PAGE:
It took six meetings and they faced plenty of public opposition, but new zoning code regulations for the Warm Springs base area have received a positive recommendation from the Ketchum Planning and Zoning Commission.
At their meeting on Monday, March 24, commission members unanimously voted to favorably pass the new building regulations on to the City Council, with the intention of revitalizing the neighborhood by attracting a hotel, retail businesses and restaurants.
If approved by the council, the existing pedestrian access overlay district would be replaced by a new zoning district encompassed in the area between Howard Drive and the Warm Springs lifts, and Gates Road and Skiway Drive. It would also include a sizable piece of Sun Valley Co. property by extending west to incorporate the Greyhawk parking lot area.
Based on recommendations from design consultant Nore Winter, from Boulder, Colo., the new district would increase a building's maximum allowable density and height.
If developers take advantage of all the incentives provided by the proposed zoning regulations, which include the creation of affordable housing, office space, conference rooms, restaurants and retail shops, they would be able to build with a floor-area ration up to 2.25. This means a building on a 1,000-square-foot lot could contain up to 2,250 square feet of floor space.
As well, the maximum height would increase from three stories to six. However, for the first time during this process, the commission discussed, and subsequently approved, splitting the district into two separate height zones, to lower the visual impact on residents north of the district.
As proposed, buildings within 30 feet of Howard Street would be restricted to a maximum of four floors, with the top floor contained under a sloped roof. On the north side of Picabo Street, the height limit would rise to five stories and to six on the south side of the street.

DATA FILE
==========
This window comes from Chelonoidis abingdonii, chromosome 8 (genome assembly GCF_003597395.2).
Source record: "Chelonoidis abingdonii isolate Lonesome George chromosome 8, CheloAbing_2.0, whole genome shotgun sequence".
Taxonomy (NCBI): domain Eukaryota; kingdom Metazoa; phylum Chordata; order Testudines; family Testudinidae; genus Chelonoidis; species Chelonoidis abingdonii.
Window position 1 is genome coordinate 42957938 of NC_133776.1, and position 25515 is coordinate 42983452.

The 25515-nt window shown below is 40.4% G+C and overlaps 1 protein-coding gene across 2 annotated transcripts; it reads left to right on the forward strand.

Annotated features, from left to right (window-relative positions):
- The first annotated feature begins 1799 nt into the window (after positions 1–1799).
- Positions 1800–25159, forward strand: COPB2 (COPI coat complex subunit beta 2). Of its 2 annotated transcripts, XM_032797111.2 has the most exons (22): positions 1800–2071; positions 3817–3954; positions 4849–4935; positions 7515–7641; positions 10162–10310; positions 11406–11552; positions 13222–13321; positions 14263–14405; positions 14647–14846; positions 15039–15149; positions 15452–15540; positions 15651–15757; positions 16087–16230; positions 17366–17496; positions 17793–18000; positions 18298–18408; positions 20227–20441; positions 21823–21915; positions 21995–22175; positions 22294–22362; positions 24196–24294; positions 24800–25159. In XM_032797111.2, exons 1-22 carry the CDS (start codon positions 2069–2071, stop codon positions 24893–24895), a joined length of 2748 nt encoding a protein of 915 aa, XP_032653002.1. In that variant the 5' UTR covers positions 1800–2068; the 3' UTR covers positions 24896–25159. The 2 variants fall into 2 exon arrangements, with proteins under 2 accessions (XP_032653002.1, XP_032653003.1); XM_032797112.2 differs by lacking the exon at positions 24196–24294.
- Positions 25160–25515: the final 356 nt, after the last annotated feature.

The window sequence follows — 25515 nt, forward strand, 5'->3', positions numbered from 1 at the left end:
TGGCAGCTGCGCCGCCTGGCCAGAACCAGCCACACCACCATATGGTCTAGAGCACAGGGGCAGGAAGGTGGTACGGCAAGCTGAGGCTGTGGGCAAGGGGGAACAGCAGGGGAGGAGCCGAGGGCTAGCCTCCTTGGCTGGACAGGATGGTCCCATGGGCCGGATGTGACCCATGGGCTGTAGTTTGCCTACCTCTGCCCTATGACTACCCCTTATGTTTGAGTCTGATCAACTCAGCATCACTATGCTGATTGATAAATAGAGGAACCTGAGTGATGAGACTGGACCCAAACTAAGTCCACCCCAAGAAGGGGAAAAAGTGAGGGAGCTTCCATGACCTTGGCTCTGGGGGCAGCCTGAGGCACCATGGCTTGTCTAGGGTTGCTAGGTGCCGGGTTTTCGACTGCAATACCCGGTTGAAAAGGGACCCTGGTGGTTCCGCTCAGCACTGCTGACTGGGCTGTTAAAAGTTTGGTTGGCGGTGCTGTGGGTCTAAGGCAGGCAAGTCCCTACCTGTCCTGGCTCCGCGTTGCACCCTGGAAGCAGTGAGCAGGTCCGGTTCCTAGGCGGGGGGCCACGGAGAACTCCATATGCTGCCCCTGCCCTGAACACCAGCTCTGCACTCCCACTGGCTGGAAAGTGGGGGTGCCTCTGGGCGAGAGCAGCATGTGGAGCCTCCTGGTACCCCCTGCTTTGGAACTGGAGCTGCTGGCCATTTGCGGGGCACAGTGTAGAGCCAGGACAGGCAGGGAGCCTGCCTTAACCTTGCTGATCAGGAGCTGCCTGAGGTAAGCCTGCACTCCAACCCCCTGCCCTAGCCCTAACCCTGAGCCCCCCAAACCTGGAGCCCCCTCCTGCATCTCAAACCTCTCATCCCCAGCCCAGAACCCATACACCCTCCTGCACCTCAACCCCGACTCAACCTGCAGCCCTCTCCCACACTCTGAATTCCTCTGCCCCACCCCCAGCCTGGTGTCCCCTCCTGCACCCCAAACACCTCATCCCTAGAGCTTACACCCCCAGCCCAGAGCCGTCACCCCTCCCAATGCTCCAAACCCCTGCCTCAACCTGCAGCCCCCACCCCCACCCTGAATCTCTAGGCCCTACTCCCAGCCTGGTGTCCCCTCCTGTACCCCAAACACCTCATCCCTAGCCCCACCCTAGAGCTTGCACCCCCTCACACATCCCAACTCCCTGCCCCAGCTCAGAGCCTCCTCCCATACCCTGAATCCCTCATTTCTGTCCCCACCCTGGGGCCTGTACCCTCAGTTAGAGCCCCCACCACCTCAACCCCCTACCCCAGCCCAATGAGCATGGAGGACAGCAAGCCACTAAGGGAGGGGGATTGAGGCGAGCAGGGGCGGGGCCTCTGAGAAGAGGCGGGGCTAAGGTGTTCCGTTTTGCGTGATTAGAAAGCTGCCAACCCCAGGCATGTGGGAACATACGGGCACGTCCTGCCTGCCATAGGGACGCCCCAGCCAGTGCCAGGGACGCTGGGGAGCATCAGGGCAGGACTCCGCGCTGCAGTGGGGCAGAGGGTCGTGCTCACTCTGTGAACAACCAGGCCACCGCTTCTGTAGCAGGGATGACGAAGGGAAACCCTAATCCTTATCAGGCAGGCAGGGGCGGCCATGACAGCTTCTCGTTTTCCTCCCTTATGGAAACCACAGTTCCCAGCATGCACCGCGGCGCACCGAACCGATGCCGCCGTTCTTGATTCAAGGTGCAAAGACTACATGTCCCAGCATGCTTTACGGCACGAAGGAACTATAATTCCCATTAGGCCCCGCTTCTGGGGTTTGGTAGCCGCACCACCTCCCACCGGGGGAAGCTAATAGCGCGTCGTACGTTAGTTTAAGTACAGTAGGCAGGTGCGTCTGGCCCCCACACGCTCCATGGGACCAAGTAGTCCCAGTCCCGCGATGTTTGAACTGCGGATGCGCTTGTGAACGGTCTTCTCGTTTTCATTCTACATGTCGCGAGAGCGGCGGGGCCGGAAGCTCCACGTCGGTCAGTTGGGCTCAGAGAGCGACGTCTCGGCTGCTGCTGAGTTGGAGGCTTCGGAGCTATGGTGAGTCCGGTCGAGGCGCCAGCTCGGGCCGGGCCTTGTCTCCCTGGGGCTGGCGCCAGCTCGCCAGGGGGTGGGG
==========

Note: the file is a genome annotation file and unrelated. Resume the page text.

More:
However, out of the standing-room-only crowd packed into Ketchum City Hall, there were a number of vocal opponents to the new district, again raising concerns about height and traffic.
"The height will be hideous for the neighborhood," said part-time resident Karen Taylor.
Taylor added that attempting to revitalize the area would prove a futile exercise, as the development of River Run and good on-mountain dining make Warm Springs a nonviable option for uses other than residential.
As well, there was a request to wait for a transportation study to be completed before making a decision.
While one member of the audience said that increasing density and height won't ensure economic revitalization, Ketchum-based developer Brian Barsotti said that without a hotel it will be impossible. Barsotti, who owns the Baldy Base Camp property at the corner of Picabo Street and Skiway Drive, said limiting development on his site to five stories would make a hotel project very difficult to pencil out economically.
"We're the only game in town there right now," Barsotti said. "But give us less and you're only making it more difficult."
However, Barsotti added, "It would be possible to do a small hotel as part of a larger one located somewhere else."
That's not good news for those who see a new hotel as the key component to returning Warm Spring to the days when people spent time there after the lifts closed.
While development in the near future is limited due to the dearth of large properties for sale in the area, members of the public, including Barsotti, concurred with the commission that Sun Valley Co. holds the ideal, and currently vacant, location for a large hotel on the current Greyhawk parking lot.
"They could create something incomparable," Barsotti said. "But I've heard from (Sun Valley Co. General Manager Wally Huffman) that (resort owner) Earl Holding just isn't interested."
The City Council will take up the new zoning regulations at its meeting on April 21.